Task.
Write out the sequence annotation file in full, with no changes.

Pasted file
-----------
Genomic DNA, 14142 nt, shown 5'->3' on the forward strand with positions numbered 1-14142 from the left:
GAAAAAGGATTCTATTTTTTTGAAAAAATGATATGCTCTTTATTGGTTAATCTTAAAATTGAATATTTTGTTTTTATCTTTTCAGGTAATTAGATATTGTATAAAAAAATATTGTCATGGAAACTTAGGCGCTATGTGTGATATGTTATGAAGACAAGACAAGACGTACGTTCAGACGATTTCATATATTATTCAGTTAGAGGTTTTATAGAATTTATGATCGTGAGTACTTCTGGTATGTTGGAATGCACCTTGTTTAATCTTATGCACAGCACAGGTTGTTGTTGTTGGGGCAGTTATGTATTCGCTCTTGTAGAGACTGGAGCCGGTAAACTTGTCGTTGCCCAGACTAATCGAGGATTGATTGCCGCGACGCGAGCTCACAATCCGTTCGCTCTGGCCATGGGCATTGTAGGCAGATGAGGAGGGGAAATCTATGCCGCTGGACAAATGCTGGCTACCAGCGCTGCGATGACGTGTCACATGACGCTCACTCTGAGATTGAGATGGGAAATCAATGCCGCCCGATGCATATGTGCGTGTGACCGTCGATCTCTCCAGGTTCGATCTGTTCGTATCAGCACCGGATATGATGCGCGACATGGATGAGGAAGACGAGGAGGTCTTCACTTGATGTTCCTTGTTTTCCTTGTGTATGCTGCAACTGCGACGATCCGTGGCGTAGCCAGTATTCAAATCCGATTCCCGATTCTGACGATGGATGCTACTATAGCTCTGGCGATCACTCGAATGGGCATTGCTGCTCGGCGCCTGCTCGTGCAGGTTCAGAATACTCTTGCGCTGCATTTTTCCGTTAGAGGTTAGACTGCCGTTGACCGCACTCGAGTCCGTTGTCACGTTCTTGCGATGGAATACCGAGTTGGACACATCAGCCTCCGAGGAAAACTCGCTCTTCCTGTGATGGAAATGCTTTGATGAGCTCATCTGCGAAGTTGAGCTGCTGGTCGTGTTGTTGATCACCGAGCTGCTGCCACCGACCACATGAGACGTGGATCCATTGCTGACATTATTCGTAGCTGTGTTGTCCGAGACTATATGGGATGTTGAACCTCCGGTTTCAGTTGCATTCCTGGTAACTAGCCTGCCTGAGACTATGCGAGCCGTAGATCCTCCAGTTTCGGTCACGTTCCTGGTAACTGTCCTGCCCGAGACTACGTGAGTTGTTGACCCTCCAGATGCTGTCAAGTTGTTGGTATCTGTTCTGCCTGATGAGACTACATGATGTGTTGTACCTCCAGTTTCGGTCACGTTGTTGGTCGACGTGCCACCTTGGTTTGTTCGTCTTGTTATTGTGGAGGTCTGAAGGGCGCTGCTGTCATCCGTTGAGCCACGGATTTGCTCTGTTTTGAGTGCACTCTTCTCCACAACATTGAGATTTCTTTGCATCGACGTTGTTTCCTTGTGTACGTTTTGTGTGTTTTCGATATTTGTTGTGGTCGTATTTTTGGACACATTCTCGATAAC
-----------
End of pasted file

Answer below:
Genomic DNA, 14142 nt, shown 5'->3' on the forward strand with positions numbered 1-14142 from the left:
GAAAAAGGATTCTATTTTTTTGAAAAAATGATATGCTCTTTATTGGTTAATCTTAAAATTGAATATTTTGTTTTTATCTTTTCAGGTAATTAGATATTGTATAAAAAAATATTGTCATGGAAACTTAGGCGCTATGTGTGATATGTTATGAAGACAAGACAAGACGTACGTTCAGACGATTTCATATATTATTCAGTTAGAGGTTTTATAGAATTTATGATCGTGAGTACTTCTGGTATGTTGGAATGCACCTTGTTTAATCTTATGCACAGCACAGGTTGTTGTTGTTGGGGCAGTTATGTATTCGCTCTTGTAGAGACTGGAGCCGGTAAACTTGTCGTTGCCCAGACTAATCGAGGATTGATTGCCGCGACGCGAGCTCACAATCCGTTCGCTCTGGCCATGGGCATTGTAGGCAGATGAGGAGGGGAAATCTATGCCGCTGGACAAATGCTGGCTACCAGCGCTGCGATGACGTGTCACATGACGCTCACTCTGAGATTGAGATGGGAAATCAATGCCGCCCGATGCATATGTGCGTGTGACCGTCGATCTCTCCAGGTTCGATCTGTTCGTATCAGCACCGGATATGATGCGCGACATGGATGAGGAAGACGAGGAGGTCTTCACTTGATGTTCCTTGTTTTCCTTGTGTATGCTGCAACTGCGACGATCCGTGGCGTAGCCAGTATTCAAATCCGATTCCCGATTCTGACGATGGATGCTACTATAGCTCTGGCGATCACTCGAATGGGCATTGCTGCTCGGCGCCTGCTCGTGCAGGTTCAGAATACTCTTGCGCTGCATTTTTCCGTTAGAGGTTAGACTGCCGTTGACCGCACTCGAGTCCGTTGTCACGTTCTTGCGATGGAATACCGAGTTGGACACATCAGCCTCCGAGGAAAACTCGCTCTTCCTGTGATGGAAATGCTTTGATGAGCTCATCTGCGAAGTTGAGCTGCTGGTCGTGTTGTTGATCACCGAGCTGCTGCCACCGACCACATGAGACGTGGATCCATTGCTGACATTATTCGTAGCTGTGTTGTCCGAGACTATATGGGATGTTGAACCTCCGGTTTCAGTTGCATTCCTGGTAACTAGCCTGCCTGAGACTATGCGAGCCGTAGATCCTCCAGTTTCGGTCACGTTCCTGGTAACTGTCCTGCCCGAGACTACGTGAGTTGTTGACCCTCCAGATGCTGTCAAGTTGTTGGTATCTGTTCTGCCTGATGAGACTACATGATGTGTTGTACCTCCAGTTTCGGTCACGTTGTTGGTCGACGTGCCACCTTGGTTTGTTCGTCTTGTTATTGTGGAGGTCTGAAGGGCGCTGCTGTCATCCGTTGAGCCACGGATTTGCTCTGTTTTGAGTGCACTCTTCTCCACAACATTGAGATTTCTTTGCATCGACGTTGTTTCCTTGTGTACGTTTTGTGTGTTTTCGATATTTGTTGTGGTCGTATTTTTGGACACATTCTCGATAAC